Or you could just stop being Nazis
Yeah, that would work too, huh?
352 posts • joined 17 Apr 2009
Publishers can charge retailers any stupid price they want, yes, but they don't have a right to tell the retailer how much they should resell it for. At least, that's how it works with real books, I've yet to be convinced there's any reason beyond greed why it should be different with the virtual kind.
Because, color separation (anaglyph) is the only method that works on a standard monitor*. I assume the actual broadcast would use one of the newer technologies.
*Well there's also the Pulfrich effect, but that relies on the camera continuously panning across the scene in one direction, with minimal other motion. Not really suitable for porn.
So I'm curious. If I embed an ad in my page, and the ad itself is hosted by an advertising network, that means the user's browser will have to fetch it from there, thus revealing it's IP address. Would that be a violation of this law?
Because if so, I would have to host all the ads myself, coordinate that with the people you're paying for them and somehow convince them to trust me that their ad is really being displayed to as many people as I say. That sounds almost completely unworkable, especially for smaller websites.
On the other hand, if that *doesn't* count as sharing user IPs with advertisers, the law is basically worthless, since the end result is the same.
I don't think anyone objects to *that* part. At least that was the case in the US, even the tin foil types understand the use of a basic headcount, and don't usually have a problem with that (plus it's in the constitution). What people object to are the really detailed biographical questions, especially because there are just so many of them.
Our census made, in my opinion, a good choice to trim it back to the basics. They still ask race, but that's about the only thing that could be really be considered "personal". Other than that it was essentially just "How many people live here and how are they related to you?".
I understand they will use other, presumably voluntary, methods to collect a sampling of the more detailed kind of information.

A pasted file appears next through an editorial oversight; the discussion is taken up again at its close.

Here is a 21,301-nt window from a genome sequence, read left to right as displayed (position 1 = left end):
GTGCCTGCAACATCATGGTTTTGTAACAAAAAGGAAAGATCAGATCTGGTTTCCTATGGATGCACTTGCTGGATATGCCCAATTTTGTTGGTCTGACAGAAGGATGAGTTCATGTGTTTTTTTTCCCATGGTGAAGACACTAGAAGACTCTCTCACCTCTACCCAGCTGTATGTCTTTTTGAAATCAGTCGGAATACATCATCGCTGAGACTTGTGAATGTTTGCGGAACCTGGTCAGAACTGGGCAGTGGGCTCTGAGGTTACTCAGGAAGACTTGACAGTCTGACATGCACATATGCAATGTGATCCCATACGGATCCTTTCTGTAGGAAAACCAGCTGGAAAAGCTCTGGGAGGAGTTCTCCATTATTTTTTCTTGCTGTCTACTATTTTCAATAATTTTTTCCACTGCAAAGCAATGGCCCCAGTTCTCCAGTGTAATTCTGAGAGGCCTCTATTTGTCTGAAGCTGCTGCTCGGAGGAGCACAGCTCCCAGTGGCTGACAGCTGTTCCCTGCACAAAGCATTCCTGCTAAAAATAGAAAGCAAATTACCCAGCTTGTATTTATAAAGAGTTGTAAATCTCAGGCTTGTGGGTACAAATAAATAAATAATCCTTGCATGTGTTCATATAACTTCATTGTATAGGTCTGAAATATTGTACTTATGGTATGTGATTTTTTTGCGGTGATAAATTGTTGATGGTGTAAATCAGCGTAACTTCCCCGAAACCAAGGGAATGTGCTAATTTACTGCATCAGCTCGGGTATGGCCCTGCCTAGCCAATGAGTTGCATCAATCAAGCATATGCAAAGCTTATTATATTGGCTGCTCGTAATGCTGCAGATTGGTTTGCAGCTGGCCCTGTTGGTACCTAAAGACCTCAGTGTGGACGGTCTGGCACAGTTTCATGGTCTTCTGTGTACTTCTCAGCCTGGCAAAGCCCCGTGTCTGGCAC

“My understanding is mooo.com was a hosting site on some level, so saying they took out 84,000 sites is like saying they'd seize 100 million sites if they seized facebook.com.”
And would that be an unreasonable thing to say? Would it be right to deprive 100,000,000 people of a constitutional right because a few of them broke the law?
I don't pretend I completely understand what happened here. But whether it was hosting, DNS, or what have you, it's clear that ICE acted without any regard for the collateral damage they were causing.
Surely it wouldn't have been that hard to give Watson a mechanical actuator to physically press a the button. Granted this would only cost it a few milliseconds, but it would definitely be fairer. Or has Jeopardy ever made similar adjustments for disabled human contestants? Say someone with no arms.
This factoid, that sex offenders have an exceptionally high recidivism rate, is oft repeated and seldom supported. At best it's true for specific types of sex offenders. But even then, I think you'll find other crimes with a higher recidivism rate still.
Unfortunately, good stats on this are somewhat hard to come by, but heres one source:
One interesting trend according to that source is that severity of the crime seems to be inversely correlated with reconviction rates. And that means conviction for any crime, not just the same one. So for instance murderers have a lower reconviction rate that rapists, who in turn have a lower reconviction rate than burglars.